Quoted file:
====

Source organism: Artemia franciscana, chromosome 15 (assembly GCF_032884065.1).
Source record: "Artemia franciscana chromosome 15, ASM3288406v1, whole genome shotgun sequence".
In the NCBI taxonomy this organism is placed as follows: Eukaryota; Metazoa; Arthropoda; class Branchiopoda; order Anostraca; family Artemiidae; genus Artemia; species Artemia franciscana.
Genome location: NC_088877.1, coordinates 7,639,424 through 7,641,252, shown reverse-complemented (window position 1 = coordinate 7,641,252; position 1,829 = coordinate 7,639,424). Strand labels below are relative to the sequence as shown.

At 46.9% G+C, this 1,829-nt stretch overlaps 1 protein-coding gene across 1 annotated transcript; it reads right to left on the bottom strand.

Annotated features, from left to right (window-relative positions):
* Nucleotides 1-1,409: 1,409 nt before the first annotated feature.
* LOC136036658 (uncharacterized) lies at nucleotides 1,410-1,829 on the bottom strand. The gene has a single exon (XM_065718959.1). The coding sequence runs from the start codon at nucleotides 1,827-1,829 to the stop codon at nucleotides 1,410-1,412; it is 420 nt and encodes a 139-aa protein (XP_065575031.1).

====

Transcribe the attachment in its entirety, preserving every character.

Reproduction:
Source organism: Artemia franciscana, chromosome 15 (assembly GCF_032884065.1).
Source record: "Artemia franciscana chromosome 15, ASM3288406v1, whole genome shotgun sequence".
In the NCBI taxonomy this organism is placed as follows: Eukaryota; Metazoa; Arthropoda; class Branchiopoda; order Anostraca; family Artemiidae; genus Artemia; species Artemia franciscana.
Genome location: NC_088877.1, coordinates 7,639,424 through 7,641,252, shown reverse-complemented (window position 1 = coordinate 7,641,252; position 1,829 = coordinate 7,639,424). Strand labels below are relative to the sequence as shown.

At 46.9% G+C, this 1,829-nt stretch overlaps 1 protein-coding gene across 1 annotated transcript; it reads right to left on the bottom strand.

Annotated features, from left to right (window-relative positions):
* Nucleotides 1-1,409: 1,409 nt before the first annotated feature.
* LOC136036658 (uncharacterized) lies at nucleotides 1,410-1,829 on the bottom strand. The gene has a single exon (XM_065718959.1). The coding sequence runs from the start codon at nucleotides 1,827-1,829 to the stop codon at nucleotides 1,410-1,412; it is 420 nt and encodes a 139-aa protein (XP_065575031.1).